Perfect weather and a strong turn out for World's Largest Lesson at Mount Hood Meadows.
Copyright: Mount Hood Meadows
2016 could be a record-breaking year for Learn to Ski and Snowboard Month (LSSM)—World Record-breaking, in fact. Last month, the entire U.S. ski industry joined forces on January 8 in hopes of setting a new record for coordinated participation in a Learn to Ski or Snowboard lesson. Nearly 150 resorts from East to West outfitted aspiring skiers and riders with equipment and hit the hill at 10 a.m. (local time) for a synchronized attempt at the World's Largest Lesson.
“One of our goals was to motivate first-timers to learn how to ski or snowboard by taking a lesson and engaging with fellow participants,” said Mary Jo Tarallo, spokesperson for the National Learn to Ski and Snowboard Month. "We thought a fun event like this would serve as an ideal kick-off and a way for us to get everyone talking about ways to stay active during the winter months.”
New skiers grab a lesson at the base of Snowbasin.
Annually, Learn to Ski and Snowboard Month (LSSM) receives strong support from resorts and ski associaitions nationwide who offer steeply discounted (and sometimes free) packages, including rentals, lift tickets and a beginner lesson to encourage first-timers to try out a new winter sport. Combining that with a World Record attempt this season put a unique challenge to resorts and beginners who have hemmed and hawed about trying a new sport. They rose to the challenge, and their response likely has a new Guiness World Record (if not several) in the bag.
Hugh Reynolds—marketing director for SNOW Operating and former general manager at Mountain Creek—came up with the idea for the World’s Largest Lesson during his final season at Mountain Creek.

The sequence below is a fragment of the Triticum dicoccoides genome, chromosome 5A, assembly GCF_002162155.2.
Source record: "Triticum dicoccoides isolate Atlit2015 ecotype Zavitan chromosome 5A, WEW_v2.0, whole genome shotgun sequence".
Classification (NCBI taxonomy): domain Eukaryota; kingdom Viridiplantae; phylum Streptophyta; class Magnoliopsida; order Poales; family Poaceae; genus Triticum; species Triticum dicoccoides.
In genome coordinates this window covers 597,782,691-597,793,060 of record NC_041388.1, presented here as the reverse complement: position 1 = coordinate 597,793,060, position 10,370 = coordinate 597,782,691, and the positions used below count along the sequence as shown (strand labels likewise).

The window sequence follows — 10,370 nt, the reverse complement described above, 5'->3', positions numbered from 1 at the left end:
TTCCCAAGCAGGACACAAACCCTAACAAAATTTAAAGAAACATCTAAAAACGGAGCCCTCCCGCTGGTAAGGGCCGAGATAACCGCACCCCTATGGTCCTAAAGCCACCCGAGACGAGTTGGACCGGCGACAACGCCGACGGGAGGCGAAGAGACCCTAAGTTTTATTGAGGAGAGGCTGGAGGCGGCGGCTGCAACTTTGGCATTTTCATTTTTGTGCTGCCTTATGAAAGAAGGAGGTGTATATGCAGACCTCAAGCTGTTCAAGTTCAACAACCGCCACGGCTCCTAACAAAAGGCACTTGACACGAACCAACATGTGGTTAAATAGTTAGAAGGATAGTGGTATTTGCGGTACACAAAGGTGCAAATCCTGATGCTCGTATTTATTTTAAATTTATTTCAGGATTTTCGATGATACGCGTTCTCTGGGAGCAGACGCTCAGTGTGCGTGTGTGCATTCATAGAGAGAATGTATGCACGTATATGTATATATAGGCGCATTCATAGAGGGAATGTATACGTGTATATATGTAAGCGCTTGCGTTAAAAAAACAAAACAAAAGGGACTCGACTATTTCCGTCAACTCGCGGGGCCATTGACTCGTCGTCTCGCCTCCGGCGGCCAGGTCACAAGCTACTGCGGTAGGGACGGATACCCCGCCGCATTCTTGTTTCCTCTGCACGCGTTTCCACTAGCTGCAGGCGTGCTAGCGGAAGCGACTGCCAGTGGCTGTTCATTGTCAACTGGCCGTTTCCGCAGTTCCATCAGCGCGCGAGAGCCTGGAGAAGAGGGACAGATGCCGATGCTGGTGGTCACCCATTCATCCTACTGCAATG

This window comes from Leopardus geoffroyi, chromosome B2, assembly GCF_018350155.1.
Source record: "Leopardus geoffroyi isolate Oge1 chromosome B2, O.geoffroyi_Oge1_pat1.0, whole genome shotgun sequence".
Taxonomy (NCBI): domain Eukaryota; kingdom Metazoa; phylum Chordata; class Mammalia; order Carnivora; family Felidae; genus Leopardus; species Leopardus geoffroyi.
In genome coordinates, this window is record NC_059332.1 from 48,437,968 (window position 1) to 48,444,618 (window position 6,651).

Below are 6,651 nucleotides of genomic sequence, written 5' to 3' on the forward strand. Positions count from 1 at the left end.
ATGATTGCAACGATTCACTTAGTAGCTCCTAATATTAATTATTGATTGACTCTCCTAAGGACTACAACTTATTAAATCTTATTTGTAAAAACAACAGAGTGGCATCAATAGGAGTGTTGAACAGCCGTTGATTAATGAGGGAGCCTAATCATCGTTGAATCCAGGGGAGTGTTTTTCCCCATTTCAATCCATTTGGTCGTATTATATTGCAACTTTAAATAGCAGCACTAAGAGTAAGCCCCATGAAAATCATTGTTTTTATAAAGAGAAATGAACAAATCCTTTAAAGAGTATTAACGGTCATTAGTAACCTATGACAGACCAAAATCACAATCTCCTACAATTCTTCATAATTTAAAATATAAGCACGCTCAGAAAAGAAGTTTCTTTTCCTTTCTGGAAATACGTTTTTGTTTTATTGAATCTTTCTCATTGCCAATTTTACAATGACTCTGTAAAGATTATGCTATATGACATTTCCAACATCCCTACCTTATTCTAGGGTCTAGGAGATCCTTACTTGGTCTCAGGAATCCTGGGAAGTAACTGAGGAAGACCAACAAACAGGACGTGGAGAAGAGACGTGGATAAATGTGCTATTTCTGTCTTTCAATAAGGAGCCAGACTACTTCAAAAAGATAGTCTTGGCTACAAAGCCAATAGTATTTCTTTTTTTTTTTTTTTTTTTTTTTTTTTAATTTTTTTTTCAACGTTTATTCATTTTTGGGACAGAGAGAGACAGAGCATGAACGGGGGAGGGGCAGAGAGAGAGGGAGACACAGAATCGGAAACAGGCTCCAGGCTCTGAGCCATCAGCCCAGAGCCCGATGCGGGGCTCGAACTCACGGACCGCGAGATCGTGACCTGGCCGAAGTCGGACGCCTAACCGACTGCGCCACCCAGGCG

"Our waterpark participated in the World’s Largest Swim Lesson, and I thought this would be great to do for snow," said Reynolds. "Originally, we were going to try to set the record with only our SNOW Operating Terrain Based Learning Resorts, but our team felt it should be something the entire industry participates in, so I brought the idea to Mary Jo and Learn to Ski and Snowboard Month."
What goes into coordinating such a widespread event? "A lot of perseverance, dogged communication and help from the National Ski Areas Association (NSAA), along with the state/regional resort associations," says Tarallo. "Folks from all aspects of the industry—suppliers, reps, retailers and media helped to support it. This year's event generated an enormous amount of publicity for skiing and snowboarding, and that was a major objective."
Wachusett had one of the biggest single-resort turnouts for World's Largest Lesson.
Copyright: Wachusett Mountain
In mid-January, LSSM announced that an estimated 6,000 first-timers were in attendance for a 10 a.m. lesson at participating resorts from Maine to Alaska. Exactly how that translates to a Guiness World Record is yet to be determined by the international organization. The current record for World’s Largest Ski Lesson is 594 skiers, set in 2008 by the Swiss Snowsport School. But there's a surprising amount of granularity that comes with determining fame and glory for LSSM this year.
"The Guinness people have very strict requirements," explains Tarallo. "We had to submit numbers according to time zones because the lessons all had to be given at the same time. Then we had to split them between ski and snowboard lessons. We hope to announce the final results at the NSAA national convention in May."
Even without knowing the official outcome from this year's event yet, LSSM is already planning the 2017 event, which might include some "friendly competition" with Canadian resorts. Stay tuned for news coming out of The National Ski Area’s Association National Tradeshow and Convention, which takes place May 18-21 in Nashville.
Here's what attendees and participating resorts had to say during the #largestskilesson on January 8.